To be sure, Empire apologists might argue that Governor Tarkin was operating under Walzer’s supreme emergency, something analogous to the use of nuclear weapons against Japan. Yet even here the defense of the Empire fails because destroying Alderaan did not bring a swifter end to the rebellion. For even those who criticize Truman for using nuclear weapons against Japan might concede that it brought about a swifter end to the Pacific War than a land invasion of Japan. (Problematic moral logic, but a utilitarian calculus that is not incomprehensible.) If Episodes V and VI are any indication, the destruction of Alderaan only intensified the rebellion
Second—and more importantly—just war theory asks that warring parties have a “right intention” to their aims, usually understood as a stable and just peace. Brunch and others may be right that the Emperor only wanted a stable, just galaxy. Indeed, a case could be made that the Empire had just cause within the category of jus ad bellum (but that’s a debate for another day). What is clear is that the defense of Alderaan policy seeks to situate the destruction of a planet within the utilitarian logic of deterrence. Unfortunately, utilitarianism is not part of the just war framework. Means never justify ends in just war theory.
Finally, destroying Alderaan violated the non-combatant immunity principle. Just war principles demand that non-combatants are spared from the killing in war. And in cases where innocent lives are lost, all efforts must be made to minimize those numbers. Grand Moff Tarkin made no such efforts. Rather, he intentionally picked a planet who seemed to him relatively non-aligned so as to demonstrate the full destructive power of the Death Star. Destroying Alderaan wasn’t deterrence, it was terrorism.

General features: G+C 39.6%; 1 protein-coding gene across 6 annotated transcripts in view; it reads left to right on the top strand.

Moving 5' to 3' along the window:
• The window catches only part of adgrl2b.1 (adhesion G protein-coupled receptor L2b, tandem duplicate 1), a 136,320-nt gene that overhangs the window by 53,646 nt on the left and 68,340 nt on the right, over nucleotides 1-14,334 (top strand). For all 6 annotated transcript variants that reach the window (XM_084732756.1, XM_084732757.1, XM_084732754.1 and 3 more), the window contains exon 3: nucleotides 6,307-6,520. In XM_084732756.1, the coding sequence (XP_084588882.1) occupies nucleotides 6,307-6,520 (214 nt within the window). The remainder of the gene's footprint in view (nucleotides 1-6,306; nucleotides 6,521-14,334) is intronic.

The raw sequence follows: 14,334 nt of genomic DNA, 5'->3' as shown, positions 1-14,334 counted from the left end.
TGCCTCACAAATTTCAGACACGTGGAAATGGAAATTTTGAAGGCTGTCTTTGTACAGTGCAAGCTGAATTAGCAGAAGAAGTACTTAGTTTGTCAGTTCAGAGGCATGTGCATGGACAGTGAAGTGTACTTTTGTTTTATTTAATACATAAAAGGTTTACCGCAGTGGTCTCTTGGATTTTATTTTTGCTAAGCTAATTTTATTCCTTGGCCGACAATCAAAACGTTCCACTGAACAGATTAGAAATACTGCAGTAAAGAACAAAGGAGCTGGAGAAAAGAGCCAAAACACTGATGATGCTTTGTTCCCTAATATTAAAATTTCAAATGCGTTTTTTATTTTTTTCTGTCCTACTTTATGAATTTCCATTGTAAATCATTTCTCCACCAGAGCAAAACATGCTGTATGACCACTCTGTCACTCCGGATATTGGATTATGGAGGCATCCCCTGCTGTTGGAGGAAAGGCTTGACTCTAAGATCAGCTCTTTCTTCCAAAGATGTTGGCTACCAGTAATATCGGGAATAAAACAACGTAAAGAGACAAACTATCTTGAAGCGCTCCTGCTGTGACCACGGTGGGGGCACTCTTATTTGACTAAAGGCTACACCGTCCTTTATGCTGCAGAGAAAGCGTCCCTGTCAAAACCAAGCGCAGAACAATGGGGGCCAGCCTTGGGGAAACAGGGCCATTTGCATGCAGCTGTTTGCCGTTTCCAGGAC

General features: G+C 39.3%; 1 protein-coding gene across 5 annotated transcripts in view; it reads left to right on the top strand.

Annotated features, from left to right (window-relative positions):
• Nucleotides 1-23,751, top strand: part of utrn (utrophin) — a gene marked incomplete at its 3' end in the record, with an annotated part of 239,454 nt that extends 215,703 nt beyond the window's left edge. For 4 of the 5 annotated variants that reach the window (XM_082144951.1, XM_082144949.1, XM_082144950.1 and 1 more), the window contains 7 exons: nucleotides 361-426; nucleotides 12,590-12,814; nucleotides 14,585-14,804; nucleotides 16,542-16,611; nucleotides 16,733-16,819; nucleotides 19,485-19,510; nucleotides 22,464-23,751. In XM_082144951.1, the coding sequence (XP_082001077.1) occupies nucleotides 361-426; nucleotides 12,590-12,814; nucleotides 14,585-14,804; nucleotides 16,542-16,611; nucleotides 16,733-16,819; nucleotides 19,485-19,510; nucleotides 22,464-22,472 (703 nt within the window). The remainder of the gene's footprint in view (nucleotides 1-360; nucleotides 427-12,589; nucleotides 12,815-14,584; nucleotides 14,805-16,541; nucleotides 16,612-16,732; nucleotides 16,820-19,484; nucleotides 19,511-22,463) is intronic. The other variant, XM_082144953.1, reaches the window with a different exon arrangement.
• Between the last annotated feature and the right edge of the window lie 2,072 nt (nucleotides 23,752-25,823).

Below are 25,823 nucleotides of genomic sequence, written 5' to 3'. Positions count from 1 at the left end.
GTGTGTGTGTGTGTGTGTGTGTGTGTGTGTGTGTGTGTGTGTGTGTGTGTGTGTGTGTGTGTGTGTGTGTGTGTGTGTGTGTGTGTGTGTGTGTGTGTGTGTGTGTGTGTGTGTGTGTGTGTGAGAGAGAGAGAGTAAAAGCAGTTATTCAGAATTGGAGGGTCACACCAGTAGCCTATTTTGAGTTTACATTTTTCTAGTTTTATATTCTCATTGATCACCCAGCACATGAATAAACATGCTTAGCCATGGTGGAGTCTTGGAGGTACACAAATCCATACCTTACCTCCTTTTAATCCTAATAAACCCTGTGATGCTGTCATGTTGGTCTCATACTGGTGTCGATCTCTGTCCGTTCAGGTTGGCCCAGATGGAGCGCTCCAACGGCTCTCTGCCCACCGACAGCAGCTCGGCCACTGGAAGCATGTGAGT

The moral failing that is evidenced by the destruction of Alderaan demonstrates the fundamental point about just war theory. Even a just war can be fought unjustly. If we grant, arguendo that the Empire had just cause for their war under the category of jus ad bellum, they nevertheless waged war unjustly and failed to meet the standard of the jus in bello. Whatever the reasons for repressing the rebellion, just war does not excuse willful disregard for waging war in a just manner.
The flawed logic of Brunch’s piece cuts to the heart of a broader problem in moral theorizing. Once partisans have chosen a side, fictional or otherwise, the tendency for people is to excuse the moral failings of the partisans whom one supports. Rather than excuse everything away from “our side,” we would be better served if we acknowledged that even the good guys are prone to moral failings. This does not detract from the worthiness of a cause any more than it justifies the opposition. Rather, it is worth reiterating that war is hard, that even just causes can fail to achieve their ends in a just manner, and that the final aim of any conflict is, and ought to be, a just peace. However hip it may be to pick the ironic regime, we are not excused from clear moral thinking.
*I follow Last in looking only at the original films as evidence of Lucas’s “Original intent,” ignoring the expanded universe. We might call this Star Wars originalist jurisprudence.